• Response to request to tell what is usually done in a grocery store (daily routine event)


Recounts are narratives prompted from the child by others. They are not spontaneously produced by children.

  • Retelling events (e.g. response to “tell daddy what we did at the park today”)
  • Show and tell (sharing your favorite toy or book and talking to your peers about it)
  • Relating an event that happened to another person
  • Prompted personal narrative (e.g. re-telling visit to grandma’s house, field trip, etc.)


Accounts are narratives that are usually personal and spontaneously produced by children. There is no secondary person prompting the information from the child.

  • Relating an experience that happened at school
  • Unprompted telling about a play-date
  • Spontaneous reminiscing about a childhood event

Event Casts

  • Narrating out loud (broadcasting) ongoing actions during pretend play
  • Directing others to play roles in pretend play (e.g. playing house or doctor)

Fictional Stories

Children tell fictional (made-up) stories created by themselves, parents or that they read.

  • Bedtime stories made up by parents (can involve the child in creating the story with you by adding elements for characters, setting, events)
  • Ghost stories told around the campfire
  • Fairy tales/Fables that are read or told

Development of Narrative Language Skills

Just like other communication milestones, simpler narrative language skills emerge first in the form of scripts for routines, description of events, and lists. Afterward, children will start to use more personal narratives that are prompted and spontaneous. Once they have acquired higher level language skills they will attempt to re-tell a fictional story or create their own story.

Toddlers (2-3 years old)

  • Uses mental schemas for representing events (i.e. organization of events in their mind)
  • Uses scripts for general routine events (e.g. eating breakfast, going to the park/restaurant)
  • In play – will use scripts using some words (e.g. taking care of the animals in the barn, cooking, taking care of baby)

Preschool (4-5 years old)

  • Action sequences with visual support (e.g. sequence pictures, picture books)
  • Starts to understand sequencing (beginning/ending) through generic statements (e.g. once upon a time, the end)
  • Uses Accounts and Recounts
  • Uses Event Casts during play

Example (Drawing pictures)

One way to elicit narrative language and practice telling personal narratives with pre-school age children is through drawing. You can have them draw a picture of a specific event (e.g. tell me what you did at the park). Then they can tell you what happened at the park as they draw their picture by explaining what they will draw and why. You can wait for them to finish the drawing and then describe their time at the park via the drawing for reference.

You can also let the child draw anything they want. Then ask them to tell you about their picture and see what they come up with. You can help them create a story around their drawing. Even if it’s just scribbles and lines, you can be imaginative. For example, “Oh that looks like a dragon, he is breathing fire, is he a friendly dragon?

When I read a book, I also like to ask the child to draw a picture regarding the book. It could be a specific story event that we just read about or their favorite part. Then they can use their drawing as a reference to re-tell the story to me or a parent.

Early School Age (K-3rd grade)

  • Uses stories with pictures and text to narrate the story
  • Narrative length increases across elementary school years
  • Uses multiple themes and embedded plots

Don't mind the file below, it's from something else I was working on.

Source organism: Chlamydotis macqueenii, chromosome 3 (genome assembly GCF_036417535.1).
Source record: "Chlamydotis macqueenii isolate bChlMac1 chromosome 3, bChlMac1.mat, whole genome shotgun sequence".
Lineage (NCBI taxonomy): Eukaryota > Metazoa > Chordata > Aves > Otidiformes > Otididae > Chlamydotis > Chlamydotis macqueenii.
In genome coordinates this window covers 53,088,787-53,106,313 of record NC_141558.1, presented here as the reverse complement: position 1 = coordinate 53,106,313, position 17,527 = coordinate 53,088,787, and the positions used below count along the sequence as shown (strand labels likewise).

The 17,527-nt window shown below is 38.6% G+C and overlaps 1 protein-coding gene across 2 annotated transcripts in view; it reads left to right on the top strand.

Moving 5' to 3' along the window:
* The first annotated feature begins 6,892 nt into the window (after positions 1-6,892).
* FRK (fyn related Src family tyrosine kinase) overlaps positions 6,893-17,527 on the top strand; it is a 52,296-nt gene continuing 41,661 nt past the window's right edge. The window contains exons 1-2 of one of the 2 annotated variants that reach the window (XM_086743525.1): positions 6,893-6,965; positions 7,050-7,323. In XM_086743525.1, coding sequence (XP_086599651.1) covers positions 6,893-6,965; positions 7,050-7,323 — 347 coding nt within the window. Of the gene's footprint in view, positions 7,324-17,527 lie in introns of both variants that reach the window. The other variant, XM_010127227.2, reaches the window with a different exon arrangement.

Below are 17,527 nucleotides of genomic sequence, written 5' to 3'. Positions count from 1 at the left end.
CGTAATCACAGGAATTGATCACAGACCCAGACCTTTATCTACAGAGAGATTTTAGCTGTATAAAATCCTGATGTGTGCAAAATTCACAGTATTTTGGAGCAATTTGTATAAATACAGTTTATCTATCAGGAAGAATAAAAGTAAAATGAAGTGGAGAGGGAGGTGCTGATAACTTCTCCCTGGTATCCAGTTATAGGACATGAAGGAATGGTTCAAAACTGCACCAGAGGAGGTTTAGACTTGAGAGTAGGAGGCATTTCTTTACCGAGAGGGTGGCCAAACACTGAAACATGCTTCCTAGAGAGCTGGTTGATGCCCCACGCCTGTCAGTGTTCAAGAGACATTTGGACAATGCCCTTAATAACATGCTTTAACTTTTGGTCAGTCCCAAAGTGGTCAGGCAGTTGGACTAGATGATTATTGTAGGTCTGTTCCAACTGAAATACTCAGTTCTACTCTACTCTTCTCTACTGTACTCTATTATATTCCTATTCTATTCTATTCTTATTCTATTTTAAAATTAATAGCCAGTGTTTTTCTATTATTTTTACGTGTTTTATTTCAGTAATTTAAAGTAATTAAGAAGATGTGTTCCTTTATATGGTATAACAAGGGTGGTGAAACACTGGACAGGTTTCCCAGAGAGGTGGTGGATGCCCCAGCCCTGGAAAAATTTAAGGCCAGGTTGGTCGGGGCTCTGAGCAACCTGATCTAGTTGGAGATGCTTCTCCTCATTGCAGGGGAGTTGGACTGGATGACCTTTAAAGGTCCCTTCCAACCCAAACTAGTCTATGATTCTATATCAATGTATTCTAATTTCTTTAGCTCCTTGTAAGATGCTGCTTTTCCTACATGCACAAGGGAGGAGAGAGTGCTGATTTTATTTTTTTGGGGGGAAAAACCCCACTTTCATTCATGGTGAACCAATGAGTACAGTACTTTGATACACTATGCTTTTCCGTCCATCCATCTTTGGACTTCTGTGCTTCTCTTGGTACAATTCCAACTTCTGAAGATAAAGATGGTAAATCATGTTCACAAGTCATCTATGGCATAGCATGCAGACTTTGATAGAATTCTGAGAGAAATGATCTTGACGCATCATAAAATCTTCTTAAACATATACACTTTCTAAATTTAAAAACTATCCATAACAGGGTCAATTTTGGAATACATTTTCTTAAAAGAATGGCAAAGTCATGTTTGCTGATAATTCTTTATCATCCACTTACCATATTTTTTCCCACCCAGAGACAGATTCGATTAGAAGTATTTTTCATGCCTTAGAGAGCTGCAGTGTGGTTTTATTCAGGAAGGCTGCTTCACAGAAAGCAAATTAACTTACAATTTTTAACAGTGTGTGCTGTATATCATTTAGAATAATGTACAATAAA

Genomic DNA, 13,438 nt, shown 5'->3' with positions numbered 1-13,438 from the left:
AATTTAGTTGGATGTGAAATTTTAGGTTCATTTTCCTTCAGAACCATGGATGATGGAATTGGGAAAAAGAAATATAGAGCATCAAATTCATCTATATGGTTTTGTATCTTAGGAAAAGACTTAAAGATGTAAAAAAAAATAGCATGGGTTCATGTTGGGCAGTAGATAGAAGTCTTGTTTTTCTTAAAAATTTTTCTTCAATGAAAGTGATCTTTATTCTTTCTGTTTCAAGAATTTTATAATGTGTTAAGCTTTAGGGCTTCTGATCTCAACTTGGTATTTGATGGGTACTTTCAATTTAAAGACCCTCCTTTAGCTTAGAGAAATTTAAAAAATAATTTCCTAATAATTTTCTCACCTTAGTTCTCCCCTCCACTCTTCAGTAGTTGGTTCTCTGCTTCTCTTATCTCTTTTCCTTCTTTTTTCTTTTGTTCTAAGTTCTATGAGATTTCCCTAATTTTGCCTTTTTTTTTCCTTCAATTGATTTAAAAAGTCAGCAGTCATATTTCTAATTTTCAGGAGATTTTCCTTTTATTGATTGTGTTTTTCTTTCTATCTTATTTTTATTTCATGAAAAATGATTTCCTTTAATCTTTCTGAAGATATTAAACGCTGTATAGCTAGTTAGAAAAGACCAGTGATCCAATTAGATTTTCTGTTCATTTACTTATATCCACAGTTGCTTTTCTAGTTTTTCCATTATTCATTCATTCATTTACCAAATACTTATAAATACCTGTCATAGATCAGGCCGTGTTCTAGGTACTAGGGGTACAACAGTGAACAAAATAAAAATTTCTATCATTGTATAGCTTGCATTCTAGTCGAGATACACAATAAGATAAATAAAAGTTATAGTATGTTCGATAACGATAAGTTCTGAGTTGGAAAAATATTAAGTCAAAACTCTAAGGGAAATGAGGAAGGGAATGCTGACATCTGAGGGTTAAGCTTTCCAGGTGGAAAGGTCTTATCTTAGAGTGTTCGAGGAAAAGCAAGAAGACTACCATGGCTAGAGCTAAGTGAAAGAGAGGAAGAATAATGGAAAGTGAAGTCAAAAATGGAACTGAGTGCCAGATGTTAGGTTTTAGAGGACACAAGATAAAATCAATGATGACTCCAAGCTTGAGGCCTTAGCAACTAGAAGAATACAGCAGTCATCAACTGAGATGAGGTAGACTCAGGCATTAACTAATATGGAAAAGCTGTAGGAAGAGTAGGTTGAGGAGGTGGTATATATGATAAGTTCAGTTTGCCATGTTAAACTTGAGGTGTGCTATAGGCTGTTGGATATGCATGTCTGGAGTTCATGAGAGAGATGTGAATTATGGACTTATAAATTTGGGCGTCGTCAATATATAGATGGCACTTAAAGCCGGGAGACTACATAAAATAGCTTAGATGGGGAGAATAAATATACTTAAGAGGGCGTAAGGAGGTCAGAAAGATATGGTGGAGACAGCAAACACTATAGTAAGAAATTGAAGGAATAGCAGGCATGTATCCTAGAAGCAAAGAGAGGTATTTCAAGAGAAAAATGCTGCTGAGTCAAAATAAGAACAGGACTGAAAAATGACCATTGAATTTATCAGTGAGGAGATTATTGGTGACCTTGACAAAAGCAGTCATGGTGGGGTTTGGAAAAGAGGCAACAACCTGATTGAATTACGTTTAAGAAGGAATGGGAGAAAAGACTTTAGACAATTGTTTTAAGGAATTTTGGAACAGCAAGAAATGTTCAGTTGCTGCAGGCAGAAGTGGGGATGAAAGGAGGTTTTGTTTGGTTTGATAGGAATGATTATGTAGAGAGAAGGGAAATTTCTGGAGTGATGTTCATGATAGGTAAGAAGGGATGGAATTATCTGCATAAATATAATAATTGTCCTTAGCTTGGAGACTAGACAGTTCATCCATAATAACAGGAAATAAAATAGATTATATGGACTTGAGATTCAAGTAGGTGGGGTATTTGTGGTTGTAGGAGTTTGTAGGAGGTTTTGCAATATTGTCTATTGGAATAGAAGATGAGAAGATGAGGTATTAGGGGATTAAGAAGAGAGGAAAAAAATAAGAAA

• Uses more literate stories
  • By age 8 years old, includes characters’ emotions and thoughts

Example (Writing a Journal)

Having your child write in a journal is a fantastic way to increase language, reading/writing, sequencing, narrative language, reasoning and problem solving skills.

For young children who are learning to write. Have them write in a journal everyday about something that happened. You can tell them to pick one thing that they want to write about their day. Have them draw a picture and then verbally express what they’d want to write. Then help them write one or two sentences. You can also write it for them. This can be done with children as of 5 years old.

Older children can simply write or also draw pictures. Give them specific things to write about everyday. They can even come up with stories. For example, you could tell them to write about summer vacation, what they would do if a genie granted them three wishes or about their dream last night.

Later School Age (4th to 6th grade)

  • Includes narrative story elements such as obstacles to the goal and multiple attempts to reach the goal
  • Uses conjoining and embedded sentences
  • Uses temporal and causal connections among characters’ actions and episodes
  • Tells tales of deception or trickery
  • Uses flashbacks and flash-forwards

Tip for improving narrative language

Read the same story over and over with younger children until they are able to tell it back to you, this will boost their narrative language skills and confidence in telling stories.

Example (Using the same book)

I run narrative language groups and we read the same story each week and it usually takes us about 1-2 months per book. I always start the story from the beginning each time. At first, I tell the story and check for comprehension of concepts as I go through. Then I start to slowly fade away my language model while keeping the pictures and have them fill in the blanks with target concepts/words.

For example, I’d say “there was a _ and a _, they lived in a _, they were best _, then one day the _ did _, that made the _ feel_.” The children fill in the information for characters, setting, relevant actions/events, problems, solutions and character reactions. I gradually fade away verbal models and have them re-tell the story solely using the story pictures. Lastly, I have them practice re-telling the story without pictures.

Try this at home and you’ll see your child’s story telling skills vastly improve. Just make sure to take your time going through the book, read 2-3 new pages at a time (each day) and review previous pages. This will keep your child engaged and wanting to know what will happen next!

Reading a lot of books and telling stories to your child will help improve their narrative language skills. The more stories they hear the more they will realize the common aspects found across all stories and discriminate the relevant information such as setting, characters, the problem, plan of action, outcome/resolution, and character reactions.